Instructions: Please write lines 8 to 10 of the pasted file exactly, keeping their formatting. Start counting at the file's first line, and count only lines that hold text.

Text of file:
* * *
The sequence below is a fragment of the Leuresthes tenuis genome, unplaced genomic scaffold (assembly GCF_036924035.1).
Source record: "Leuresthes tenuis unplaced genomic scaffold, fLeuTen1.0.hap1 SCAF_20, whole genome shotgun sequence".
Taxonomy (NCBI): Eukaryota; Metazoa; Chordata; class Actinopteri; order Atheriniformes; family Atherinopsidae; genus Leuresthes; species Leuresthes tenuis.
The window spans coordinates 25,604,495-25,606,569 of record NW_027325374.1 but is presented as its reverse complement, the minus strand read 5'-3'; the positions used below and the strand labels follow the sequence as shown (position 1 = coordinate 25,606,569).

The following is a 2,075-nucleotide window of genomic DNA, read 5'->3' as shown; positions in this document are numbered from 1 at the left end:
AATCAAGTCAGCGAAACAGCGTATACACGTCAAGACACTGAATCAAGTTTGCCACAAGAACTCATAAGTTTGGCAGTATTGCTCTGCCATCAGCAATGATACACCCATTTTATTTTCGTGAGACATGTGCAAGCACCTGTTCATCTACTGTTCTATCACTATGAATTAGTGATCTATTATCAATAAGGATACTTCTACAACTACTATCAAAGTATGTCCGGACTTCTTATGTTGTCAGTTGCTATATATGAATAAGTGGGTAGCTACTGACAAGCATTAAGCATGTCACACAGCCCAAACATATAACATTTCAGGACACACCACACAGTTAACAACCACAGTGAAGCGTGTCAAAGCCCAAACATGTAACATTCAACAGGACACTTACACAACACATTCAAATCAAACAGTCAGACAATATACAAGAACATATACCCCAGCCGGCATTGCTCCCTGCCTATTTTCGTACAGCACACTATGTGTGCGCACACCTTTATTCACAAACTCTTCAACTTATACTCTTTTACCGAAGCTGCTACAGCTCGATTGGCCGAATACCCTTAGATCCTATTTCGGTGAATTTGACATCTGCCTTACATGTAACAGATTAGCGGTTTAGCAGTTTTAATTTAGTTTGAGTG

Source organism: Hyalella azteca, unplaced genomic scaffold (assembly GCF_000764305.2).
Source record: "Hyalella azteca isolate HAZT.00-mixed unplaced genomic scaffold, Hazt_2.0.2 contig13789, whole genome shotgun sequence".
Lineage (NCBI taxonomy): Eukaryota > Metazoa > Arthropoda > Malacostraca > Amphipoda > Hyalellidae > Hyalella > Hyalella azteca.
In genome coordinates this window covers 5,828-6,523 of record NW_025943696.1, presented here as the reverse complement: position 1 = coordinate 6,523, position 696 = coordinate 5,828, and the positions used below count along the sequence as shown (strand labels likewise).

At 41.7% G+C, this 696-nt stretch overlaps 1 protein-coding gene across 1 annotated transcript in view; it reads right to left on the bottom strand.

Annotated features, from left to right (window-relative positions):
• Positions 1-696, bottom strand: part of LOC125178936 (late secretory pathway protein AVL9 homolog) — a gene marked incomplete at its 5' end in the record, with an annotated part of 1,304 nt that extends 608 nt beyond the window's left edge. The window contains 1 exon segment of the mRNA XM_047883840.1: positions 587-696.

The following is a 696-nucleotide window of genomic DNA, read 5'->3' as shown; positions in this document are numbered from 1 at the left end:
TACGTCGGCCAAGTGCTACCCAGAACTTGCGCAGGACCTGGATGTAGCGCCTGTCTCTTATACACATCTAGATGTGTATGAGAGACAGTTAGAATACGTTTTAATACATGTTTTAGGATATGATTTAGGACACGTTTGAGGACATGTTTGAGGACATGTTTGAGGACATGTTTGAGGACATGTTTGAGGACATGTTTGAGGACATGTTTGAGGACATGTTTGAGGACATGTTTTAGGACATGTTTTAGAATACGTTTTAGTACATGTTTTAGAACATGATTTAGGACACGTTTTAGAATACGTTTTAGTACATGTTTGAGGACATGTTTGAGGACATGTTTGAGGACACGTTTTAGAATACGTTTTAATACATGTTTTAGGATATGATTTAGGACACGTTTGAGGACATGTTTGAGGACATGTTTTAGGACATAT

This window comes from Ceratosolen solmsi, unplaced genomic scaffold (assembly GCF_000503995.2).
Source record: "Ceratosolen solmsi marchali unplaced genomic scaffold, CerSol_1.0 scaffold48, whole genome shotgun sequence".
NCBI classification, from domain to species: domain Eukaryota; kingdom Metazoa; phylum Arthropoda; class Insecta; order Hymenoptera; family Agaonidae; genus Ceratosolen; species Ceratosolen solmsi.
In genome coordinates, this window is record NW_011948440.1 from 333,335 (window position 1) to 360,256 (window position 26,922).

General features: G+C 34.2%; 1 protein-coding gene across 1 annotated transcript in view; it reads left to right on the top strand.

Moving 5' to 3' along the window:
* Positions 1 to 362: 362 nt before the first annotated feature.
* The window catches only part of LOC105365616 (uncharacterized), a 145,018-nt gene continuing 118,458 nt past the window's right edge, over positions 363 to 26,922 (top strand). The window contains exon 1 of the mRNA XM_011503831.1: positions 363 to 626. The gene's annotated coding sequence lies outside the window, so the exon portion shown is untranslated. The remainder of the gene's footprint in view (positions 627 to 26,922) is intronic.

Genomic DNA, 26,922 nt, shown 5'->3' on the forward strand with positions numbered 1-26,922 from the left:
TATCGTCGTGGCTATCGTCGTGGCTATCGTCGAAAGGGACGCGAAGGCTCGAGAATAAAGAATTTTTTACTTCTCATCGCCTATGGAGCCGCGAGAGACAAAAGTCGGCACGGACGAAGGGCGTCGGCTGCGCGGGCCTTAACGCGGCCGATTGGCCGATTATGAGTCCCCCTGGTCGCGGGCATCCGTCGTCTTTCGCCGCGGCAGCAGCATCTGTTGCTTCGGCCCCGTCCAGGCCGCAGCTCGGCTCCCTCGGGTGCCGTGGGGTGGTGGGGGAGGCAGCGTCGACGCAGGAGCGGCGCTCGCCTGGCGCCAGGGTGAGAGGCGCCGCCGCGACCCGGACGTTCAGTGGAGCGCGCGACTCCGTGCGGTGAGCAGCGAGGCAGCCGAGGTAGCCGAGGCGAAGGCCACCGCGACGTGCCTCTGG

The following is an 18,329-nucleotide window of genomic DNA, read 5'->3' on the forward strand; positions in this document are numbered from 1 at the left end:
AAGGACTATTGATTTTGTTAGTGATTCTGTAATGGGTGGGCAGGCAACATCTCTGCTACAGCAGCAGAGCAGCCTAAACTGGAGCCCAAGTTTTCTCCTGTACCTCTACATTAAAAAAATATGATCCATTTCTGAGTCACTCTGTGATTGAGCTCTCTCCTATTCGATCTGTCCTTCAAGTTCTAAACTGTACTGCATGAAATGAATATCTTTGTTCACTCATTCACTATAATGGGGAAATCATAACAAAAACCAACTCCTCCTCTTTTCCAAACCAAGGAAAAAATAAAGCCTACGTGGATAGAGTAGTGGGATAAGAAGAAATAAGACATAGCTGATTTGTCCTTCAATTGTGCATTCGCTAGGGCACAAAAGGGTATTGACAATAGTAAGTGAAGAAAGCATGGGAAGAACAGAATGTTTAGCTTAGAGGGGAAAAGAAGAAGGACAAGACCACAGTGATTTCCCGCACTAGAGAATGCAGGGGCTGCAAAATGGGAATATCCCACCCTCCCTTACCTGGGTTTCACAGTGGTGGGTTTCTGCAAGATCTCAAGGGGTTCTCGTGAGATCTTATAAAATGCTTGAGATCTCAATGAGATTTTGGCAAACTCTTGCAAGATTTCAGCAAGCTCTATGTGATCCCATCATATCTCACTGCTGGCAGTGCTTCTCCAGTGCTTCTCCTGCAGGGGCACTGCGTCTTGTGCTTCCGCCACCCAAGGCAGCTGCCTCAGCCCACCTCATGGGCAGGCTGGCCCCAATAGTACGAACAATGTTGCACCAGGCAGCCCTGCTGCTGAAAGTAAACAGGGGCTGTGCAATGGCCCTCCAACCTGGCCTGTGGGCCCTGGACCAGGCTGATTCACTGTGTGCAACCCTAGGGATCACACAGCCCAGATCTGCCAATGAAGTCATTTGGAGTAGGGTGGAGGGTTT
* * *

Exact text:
Source record: "Hyalella azteca isolate HAZT.00-mixed unplaced genomic scaffold, Hazt_2.0.2 contig13789, whole genome shotgun sequence".
Lineage (NCBI taxonomy): Eukaryota > Metazoa > Arthropoda > Malacostraca > Amphipoda > Hyalellidae > Hyalella > Hyalella azteca.
In genome coordinates this window covers 5,828-6,523 of record NW_025943696.1, presented here as the reverse complement: position 1 = coordinate 6,523, position 696 = coordinate 5,828, and the positions used below count along the sequence as shown (strand labels likewise).